Voice of Silence
His work shed was the last among the rows of makeshift sheds that lined themselves along the road bringing Isale-Osun to complete a four-way junction at Olaiya. He laid down on a bench and jolted up when we stopped in front of his shed and peered inside.
‘I think he’s a mute.’ The lady said and turned to return to her mother’s shop. I murmured a ‘thank you’ after her. My tailor’s shop was also on the same side of the road and when I asked if there was a cobbler around there, she asked her daughter to take me to the one at the end of the road.
I was, to confess, a little annoyed that she had brought upon me a burden of having to communicate with a mute. But I was desperate, and the mute had a good smile. He motioned for me to sit on a bench and, as I sat down, I removed my backpack and hand it to him, I pointed at the torn strap I wanted fixed. He examined it and, with his right index finger, he traced ‘100’ on his left palm. I shook my head and traced ‘70’ on my own palm. Pity restrained me from offering him 50 Naira, which was what I would have agreed to pay anywhere else. He agreed to the price and went to work. I watched him work the needle and brown thread and marveled at his dexterity. He had the distinctive look of a northerner. He was light-skinned and he bore a smile that gave his face a warm, crude handsomeness. He wore a faded shirt, black trousers, and slippers. He was in his mid-twenties, that I was sure.
When he finished, he pointed at a different tear on the other strap to me and I nodded that he should fix it as well. He worked with a swift calmness that felt strange in a pleasant way.
I quickly recalled the beggars I had encountered on my way there. Half of them had no physical disability; and more than half, have their faces memorized in my brain, after seeing them for years. It is more than seeking alms to them; it is a job. Something they wake up in the morning and look forward to doing. I had stopped giving beggars money when, years ago, one of them rejected my money for being ‘too small’. He said I was ‘a big man’ and could do better than 20 Naira.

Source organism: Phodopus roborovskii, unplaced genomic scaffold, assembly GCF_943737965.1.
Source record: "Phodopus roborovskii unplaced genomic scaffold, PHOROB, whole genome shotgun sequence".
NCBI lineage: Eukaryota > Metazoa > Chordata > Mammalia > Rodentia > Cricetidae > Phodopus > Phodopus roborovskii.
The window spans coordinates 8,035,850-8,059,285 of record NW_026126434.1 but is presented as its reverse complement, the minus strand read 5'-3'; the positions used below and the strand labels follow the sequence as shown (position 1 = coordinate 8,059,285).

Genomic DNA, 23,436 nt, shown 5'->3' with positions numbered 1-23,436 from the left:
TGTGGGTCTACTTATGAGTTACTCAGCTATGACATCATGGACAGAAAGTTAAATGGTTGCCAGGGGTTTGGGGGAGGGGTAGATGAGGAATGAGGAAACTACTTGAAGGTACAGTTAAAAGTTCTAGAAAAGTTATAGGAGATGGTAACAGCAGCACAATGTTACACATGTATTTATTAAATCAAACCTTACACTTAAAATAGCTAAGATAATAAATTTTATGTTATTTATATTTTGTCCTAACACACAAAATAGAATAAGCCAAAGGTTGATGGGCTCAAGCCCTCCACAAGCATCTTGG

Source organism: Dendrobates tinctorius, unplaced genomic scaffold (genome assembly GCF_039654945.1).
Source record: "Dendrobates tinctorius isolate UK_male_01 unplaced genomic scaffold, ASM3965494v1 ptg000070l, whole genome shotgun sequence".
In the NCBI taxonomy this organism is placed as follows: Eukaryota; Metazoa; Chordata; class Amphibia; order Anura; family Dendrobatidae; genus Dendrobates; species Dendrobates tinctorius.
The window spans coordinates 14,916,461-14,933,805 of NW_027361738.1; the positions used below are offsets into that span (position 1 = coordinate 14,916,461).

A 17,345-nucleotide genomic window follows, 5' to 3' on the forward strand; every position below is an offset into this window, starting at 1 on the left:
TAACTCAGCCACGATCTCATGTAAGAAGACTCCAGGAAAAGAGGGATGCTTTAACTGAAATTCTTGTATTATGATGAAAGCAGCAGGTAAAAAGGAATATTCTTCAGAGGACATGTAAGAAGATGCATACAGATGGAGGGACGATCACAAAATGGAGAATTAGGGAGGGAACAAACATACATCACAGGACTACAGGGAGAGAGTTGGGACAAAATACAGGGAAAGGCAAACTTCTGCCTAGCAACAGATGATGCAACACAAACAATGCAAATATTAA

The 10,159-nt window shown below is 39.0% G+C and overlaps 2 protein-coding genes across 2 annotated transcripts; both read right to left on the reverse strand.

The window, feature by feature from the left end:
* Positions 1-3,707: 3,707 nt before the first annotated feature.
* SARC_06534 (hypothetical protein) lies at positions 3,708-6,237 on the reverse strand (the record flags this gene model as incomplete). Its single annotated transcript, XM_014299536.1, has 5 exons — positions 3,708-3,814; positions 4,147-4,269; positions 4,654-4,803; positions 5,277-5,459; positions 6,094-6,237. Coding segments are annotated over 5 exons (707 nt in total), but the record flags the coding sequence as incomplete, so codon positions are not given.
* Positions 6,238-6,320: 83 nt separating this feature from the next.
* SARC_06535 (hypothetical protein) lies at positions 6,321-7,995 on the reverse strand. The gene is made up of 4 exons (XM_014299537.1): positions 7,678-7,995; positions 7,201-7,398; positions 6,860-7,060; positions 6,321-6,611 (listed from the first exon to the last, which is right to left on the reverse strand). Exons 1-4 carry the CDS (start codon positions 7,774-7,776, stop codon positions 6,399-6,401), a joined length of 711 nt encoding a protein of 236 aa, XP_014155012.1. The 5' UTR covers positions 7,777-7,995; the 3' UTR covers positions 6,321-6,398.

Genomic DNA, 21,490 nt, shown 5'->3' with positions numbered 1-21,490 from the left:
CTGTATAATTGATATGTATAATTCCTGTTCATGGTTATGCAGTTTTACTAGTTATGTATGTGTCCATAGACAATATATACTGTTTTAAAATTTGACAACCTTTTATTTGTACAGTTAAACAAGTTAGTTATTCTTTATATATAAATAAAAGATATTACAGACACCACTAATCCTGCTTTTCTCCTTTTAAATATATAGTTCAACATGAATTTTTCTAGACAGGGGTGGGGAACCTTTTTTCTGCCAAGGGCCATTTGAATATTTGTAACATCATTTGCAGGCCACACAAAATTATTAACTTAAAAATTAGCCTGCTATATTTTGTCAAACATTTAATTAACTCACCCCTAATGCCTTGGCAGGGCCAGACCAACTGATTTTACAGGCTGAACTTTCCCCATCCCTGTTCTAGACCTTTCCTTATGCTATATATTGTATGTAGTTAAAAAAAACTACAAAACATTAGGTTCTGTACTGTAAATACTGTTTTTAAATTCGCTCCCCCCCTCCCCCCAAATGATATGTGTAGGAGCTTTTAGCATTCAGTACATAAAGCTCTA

He pulled the straps to test the strength of his repair. Satisfied, he handed me my backpack. I examined it, awed by how neat his work was. There was no wayward thread hanging loosely about, or squeezed patch; and he managed to keep each strap at the same length. I stood up and gave him One Hundred Naira. He searched his pocket for change, but I gestured for him to keep it. He frowned and shook his head. He handed me my change but I refused to collect it from him. We continued like this – he, insisting I collect the change, and I, insisting he kept it – for a moment. I walked out and heard him made a strange sound. I turned around and he had placed his palms together, bowing a little. I did the same and said my first and only words to him: Thank you.